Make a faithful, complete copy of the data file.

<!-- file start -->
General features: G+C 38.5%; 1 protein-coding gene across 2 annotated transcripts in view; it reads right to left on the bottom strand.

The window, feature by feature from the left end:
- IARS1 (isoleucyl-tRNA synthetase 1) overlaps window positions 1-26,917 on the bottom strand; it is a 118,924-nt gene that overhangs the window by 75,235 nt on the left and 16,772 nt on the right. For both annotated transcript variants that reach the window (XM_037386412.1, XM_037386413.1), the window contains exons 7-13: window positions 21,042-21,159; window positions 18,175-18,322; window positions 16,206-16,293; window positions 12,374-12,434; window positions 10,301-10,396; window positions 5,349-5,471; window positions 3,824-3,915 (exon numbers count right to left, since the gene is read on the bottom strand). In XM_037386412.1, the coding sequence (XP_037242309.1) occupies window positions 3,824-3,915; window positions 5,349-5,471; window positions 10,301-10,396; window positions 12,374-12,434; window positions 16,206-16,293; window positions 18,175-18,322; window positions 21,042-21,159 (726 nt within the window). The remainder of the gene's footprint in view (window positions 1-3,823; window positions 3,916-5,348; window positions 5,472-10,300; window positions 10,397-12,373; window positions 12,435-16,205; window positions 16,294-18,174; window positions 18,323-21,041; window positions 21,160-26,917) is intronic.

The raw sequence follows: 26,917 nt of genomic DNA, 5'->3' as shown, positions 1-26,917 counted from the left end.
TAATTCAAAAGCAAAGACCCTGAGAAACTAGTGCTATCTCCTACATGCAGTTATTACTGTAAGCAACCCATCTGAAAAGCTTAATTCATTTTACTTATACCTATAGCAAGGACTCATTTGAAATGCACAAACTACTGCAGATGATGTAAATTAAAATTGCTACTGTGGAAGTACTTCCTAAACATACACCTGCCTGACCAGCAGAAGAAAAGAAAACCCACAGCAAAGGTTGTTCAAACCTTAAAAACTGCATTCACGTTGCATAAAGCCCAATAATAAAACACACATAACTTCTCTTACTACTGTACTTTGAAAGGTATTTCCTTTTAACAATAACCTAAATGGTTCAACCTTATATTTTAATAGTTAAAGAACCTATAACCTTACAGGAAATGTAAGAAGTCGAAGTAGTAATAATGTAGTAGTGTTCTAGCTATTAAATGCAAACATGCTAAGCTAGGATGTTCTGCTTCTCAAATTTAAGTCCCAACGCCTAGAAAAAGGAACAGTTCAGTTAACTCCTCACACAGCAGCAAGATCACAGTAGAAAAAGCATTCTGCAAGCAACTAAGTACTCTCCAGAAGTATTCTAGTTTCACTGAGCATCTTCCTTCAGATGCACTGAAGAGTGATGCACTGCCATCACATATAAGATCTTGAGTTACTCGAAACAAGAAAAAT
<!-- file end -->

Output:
General features: G+C 38.5%; 1 protein-coding gene across 2 annotated transcripts in view; it reads right to left on the bottom strand.

The window, feature by feature from the left end:
- IARS1 (isoleucyl-tRNA synthetase 1) overlaps window positions 1-26,917 on the bottom strand; it is a 118,924-nt gene that overhangs the window by 75,235 nt on the left and 16,772 nt on the right. For both annotated transcript variants that reach the window (XM_037386412.1, XM_037386413.1), the window contains exons 7-13: window positions 21,042-21,159; window positions 18,175-18,322; window positions 16,206-16,293; window positions 12,374-12,434; window positions 10,301-10,396; window positions 5,349-5,471; window positions 3,824-3,915 (exon numbers count right to left, since the gene is read on the bottom strand). In XM_037386412.1, the coding sequence (XP_037242309.1) occupies window positions 3,824-3,915; window positions 5,349-5,471; window positions 10,301-10,396; window positions 12,374-12,434; window positions 16,206-16,293; window positions 18,175-18,322; window positions 21,042-21,159 (726 nt within the window). The remainder of the gene's footprint in view (window positions 1-3,823; window positions 3,916-5,348; window positions 5,472-10,300; window positions 10,397-12,373; window positions 12,435-16,205; window positions 16,294-18,174; window positions 18,323-21,041; window positions 21,160-26,917) is intronic.

The raw sequence follows: 26,917 nt of genomic DNA, 5'->3' as shown, positions 1-26,917 counted from the left end.
TAATTCAAAAGCAAAGACCCTGAGAAACTAGTGCTATCTCCTACATGCAGTTATTACTGTAAGCAACCCATCTGAAAAGCTTAATTCATTTTACTTATACCTATAGCAAGGACTCATTTGAAATGCACAAACTACTGCAGATGATGTAAATTAAAATTGCTACTGTGGAAGTACTTCCTAAACATACACCTGCCTGACCAGCAGAAGAAAAGAAAACCCACAGCAAAGGTTGTTCAAACCTTAAAAACTGCATTCACGTTGCATAAAGCCCAATAATAAAACACACATAACTTCTCTTACTACTGTACTTTGAAAGGTATTTCCTTTTAACAATAACCTAAATGGTTCAACCTTATATTTTAATAGTTAAAGAACCTATAACCTTACAGGAAATGTAAGAAGTCGAAGTAGTAATAATGTAGTAGTGTTCTAGCTATTAAATGCAAACATGCTAAGCTAGGATGTTCTGCTTCTCAAATTTAAGTCCCAACGCCTAGAAAAAGGAACAGTTCAGTTAACTCCTCACACAGCAGCAAGATCACAGTAGAAAAAGCATTCTGCAAGCAACTAAGTACTCTCCAGAAGTATTCTAGTTTCACTGAGCATCTTCCTTCAGATGCACTGAAGAGTGATGCACTGCCATCACATATAAGATCTTGAGTTACTCGAAACAAGAAAAAT